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Bradley Appeals NCAA Nickname Ruling


Bradley University has appealed last month’s ruling by an NCAA staff review committee that would ban its Braves nickname in postseason play starting next year, university officials said.

A committee of 15 presidents and chancellors from NCAA Division II colleges will consider Bradley’s appeal, then make a recommendation to the NCAA’s 19-member Executive Committee for a final decision, NCAA spokesman Bob Williams said.

Williams said there is no timetable for a ruling. Bradley spokeswoman Kathy Fuller said the university does not expect a decision until early next year.

The 6,100-student school was one of 18 colleges deemed by the NCAA in August to have nicknames, mascots or logos that are “hostile or abusive” to American Indians. Schools are not required to drop the imagery, but are barred from using it during postseason play beginning Feb. 1 and cannot host postseason events.

“The university continues to dispute the characterization of the Braves name as being hostile or abusive,” Fuller said.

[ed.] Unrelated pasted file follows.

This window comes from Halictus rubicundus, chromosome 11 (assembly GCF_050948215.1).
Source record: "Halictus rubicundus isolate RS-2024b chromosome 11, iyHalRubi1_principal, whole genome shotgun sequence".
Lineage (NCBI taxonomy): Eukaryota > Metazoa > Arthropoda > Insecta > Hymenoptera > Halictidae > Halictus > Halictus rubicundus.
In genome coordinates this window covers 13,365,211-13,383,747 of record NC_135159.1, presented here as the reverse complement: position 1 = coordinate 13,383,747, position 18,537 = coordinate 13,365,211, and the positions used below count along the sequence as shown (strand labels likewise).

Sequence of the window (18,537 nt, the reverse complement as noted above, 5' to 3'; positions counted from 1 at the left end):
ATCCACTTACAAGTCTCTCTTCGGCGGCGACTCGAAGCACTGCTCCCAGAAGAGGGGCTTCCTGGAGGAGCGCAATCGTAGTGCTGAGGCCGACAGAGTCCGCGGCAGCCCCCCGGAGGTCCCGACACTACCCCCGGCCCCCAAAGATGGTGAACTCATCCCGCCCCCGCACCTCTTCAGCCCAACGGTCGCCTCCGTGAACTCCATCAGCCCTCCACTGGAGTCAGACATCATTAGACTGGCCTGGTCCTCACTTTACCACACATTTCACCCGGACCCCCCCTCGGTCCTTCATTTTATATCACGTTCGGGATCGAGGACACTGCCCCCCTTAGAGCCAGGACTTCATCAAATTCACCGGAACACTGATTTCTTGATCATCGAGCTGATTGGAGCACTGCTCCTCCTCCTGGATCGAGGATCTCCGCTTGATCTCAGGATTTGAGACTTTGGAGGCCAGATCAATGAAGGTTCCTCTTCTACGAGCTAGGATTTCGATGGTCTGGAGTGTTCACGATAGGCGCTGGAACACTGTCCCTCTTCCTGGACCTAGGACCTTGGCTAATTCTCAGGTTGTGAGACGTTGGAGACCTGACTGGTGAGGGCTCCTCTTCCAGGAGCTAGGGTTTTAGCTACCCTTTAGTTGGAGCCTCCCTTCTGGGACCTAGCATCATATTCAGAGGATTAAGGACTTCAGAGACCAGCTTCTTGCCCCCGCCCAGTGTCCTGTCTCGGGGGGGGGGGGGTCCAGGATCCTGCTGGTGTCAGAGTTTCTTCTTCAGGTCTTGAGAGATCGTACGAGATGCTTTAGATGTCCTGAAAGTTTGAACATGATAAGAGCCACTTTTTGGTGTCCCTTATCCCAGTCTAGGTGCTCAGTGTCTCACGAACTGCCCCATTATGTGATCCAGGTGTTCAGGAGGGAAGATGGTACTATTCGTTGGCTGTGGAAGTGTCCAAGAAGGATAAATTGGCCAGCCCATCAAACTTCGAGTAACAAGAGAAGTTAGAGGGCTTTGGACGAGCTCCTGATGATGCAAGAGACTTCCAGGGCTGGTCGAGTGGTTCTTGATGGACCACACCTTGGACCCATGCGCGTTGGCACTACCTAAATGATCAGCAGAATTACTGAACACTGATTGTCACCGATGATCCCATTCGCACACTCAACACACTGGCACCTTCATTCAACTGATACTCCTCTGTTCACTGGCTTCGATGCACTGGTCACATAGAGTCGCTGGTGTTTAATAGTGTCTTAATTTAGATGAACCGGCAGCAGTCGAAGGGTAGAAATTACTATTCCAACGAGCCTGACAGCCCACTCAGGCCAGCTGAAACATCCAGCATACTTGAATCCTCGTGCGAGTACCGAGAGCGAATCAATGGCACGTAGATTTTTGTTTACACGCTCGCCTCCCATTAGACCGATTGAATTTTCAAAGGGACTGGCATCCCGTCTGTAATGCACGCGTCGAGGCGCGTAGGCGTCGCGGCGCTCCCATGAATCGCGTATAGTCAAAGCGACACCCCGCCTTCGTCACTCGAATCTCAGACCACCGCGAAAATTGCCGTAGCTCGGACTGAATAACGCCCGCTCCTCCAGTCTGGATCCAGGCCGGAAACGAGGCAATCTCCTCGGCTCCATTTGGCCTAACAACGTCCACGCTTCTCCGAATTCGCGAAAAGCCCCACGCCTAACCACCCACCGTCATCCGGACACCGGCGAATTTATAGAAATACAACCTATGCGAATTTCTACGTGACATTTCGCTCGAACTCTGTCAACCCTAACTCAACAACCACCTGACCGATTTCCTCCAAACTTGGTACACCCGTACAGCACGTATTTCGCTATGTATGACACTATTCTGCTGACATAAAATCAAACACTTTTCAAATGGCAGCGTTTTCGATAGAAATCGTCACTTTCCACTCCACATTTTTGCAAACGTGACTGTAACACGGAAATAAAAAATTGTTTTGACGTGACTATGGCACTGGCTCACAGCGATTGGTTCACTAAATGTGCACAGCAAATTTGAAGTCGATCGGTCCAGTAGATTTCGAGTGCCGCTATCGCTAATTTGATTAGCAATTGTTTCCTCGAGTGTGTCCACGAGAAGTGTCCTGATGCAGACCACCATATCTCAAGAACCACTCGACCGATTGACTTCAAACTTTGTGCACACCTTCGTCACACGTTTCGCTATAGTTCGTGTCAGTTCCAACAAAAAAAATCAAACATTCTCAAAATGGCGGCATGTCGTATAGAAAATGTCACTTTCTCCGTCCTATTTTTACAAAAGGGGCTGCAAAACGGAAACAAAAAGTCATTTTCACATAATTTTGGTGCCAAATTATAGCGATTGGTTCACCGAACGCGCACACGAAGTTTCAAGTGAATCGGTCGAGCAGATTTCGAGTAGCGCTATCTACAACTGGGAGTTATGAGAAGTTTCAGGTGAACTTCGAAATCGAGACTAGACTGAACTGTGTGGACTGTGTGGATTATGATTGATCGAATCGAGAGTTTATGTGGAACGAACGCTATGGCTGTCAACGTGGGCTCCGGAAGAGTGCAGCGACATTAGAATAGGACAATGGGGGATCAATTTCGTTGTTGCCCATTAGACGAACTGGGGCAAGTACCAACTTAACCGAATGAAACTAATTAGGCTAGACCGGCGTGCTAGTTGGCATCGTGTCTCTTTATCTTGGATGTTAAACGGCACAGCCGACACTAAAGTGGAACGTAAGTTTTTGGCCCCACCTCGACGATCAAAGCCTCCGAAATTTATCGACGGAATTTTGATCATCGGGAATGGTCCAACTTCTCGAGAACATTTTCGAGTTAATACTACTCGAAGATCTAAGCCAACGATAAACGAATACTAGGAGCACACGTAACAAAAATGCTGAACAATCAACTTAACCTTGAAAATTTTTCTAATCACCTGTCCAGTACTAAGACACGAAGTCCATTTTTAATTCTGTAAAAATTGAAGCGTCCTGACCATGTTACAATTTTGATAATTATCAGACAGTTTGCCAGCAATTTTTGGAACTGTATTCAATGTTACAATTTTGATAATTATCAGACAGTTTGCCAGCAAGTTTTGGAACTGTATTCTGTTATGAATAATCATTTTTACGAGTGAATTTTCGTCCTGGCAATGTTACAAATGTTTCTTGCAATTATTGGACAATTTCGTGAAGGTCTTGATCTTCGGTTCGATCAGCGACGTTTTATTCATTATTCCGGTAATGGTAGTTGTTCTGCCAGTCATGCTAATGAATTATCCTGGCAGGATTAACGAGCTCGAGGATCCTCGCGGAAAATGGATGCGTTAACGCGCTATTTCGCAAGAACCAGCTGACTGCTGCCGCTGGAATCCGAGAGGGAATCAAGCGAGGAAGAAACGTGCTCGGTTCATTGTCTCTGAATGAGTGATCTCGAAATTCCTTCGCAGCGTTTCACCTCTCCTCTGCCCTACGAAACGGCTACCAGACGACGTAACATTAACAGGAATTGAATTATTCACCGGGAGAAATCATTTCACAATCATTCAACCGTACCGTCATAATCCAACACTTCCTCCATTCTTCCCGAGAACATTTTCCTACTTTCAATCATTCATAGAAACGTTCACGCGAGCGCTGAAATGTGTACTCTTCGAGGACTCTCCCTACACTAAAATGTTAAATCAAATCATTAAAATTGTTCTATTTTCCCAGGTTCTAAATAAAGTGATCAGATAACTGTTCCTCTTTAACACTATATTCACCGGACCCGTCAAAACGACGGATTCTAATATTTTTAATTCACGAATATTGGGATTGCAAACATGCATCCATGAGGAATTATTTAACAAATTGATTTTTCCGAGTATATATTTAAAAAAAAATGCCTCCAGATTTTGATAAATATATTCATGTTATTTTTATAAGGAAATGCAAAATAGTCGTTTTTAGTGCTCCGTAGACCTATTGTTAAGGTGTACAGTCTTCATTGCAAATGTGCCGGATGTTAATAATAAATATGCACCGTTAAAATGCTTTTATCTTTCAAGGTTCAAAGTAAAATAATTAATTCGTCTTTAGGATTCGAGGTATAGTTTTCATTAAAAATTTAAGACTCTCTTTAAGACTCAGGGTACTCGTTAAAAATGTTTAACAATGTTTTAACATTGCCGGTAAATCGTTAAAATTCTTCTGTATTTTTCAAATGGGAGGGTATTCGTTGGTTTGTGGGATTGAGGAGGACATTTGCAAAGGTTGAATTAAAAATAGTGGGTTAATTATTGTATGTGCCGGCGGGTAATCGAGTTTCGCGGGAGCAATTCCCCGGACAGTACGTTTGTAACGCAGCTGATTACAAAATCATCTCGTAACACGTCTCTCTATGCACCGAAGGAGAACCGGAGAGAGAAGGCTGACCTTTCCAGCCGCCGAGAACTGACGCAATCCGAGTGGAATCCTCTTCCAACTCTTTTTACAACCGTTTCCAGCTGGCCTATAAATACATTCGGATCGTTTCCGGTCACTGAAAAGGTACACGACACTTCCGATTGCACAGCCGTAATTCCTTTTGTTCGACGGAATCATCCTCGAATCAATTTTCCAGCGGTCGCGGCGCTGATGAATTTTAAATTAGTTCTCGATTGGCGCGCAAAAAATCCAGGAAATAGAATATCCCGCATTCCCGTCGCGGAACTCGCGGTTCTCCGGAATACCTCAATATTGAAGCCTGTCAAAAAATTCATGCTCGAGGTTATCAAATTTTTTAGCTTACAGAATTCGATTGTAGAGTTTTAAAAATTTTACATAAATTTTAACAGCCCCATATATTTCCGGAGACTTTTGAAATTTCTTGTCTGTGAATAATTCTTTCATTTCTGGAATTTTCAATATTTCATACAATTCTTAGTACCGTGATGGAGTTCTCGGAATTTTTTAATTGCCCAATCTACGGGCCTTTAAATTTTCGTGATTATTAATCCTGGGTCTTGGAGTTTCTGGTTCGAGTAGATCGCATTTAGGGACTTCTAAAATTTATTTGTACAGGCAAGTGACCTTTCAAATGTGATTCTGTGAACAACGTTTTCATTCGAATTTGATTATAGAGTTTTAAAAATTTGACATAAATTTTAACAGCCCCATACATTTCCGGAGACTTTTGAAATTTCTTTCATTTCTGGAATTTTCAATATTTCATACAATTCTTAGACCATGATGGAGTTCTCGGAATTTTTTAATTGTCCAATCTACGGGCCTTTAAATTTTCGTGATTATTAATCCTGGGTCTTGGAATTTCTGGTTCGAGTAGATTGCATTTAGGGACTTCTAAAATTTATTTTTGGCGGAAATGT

In its decision two weeks ago, the NCAA staff review committee commended Bradley for dropping its American Indian mascot and logos about a decade ago, but said the private university could have sent a clear signal of respect by also retiring its nearly 70-year-old nickname.

Bradley has argued that the nickname now symbolizes attributes of bravery such as courage and honor. The school also contends the NCAA was inconsistent when it applied the ban, allowing eight schools to keep the nickname warriors because they have dropped mascots and logos, like Bradley.

The University of Illinois, whose Chief Illiniwek mascot has stirred debate for years, and Newberry College, a South Carolina school nicknamed the Indians, are still awaiting rulings by the review committee.

So far, the committee has approved three schools’ bids to be removed from the NCAA’s list and rejected two, including Bradley’s.

The Florida State Seminoles, Central Michigan Chippewas and Utah Utes were allowed to keep their names and imagery because of support from local American Indian tribes. An appeal by the North Dakota Fighting Sioux was rejected because it did not have the backing of Sioux tribes in the state. Like Bradley, North Dakota has appealed to the NCAA’s Executive Committee.

Associated Press

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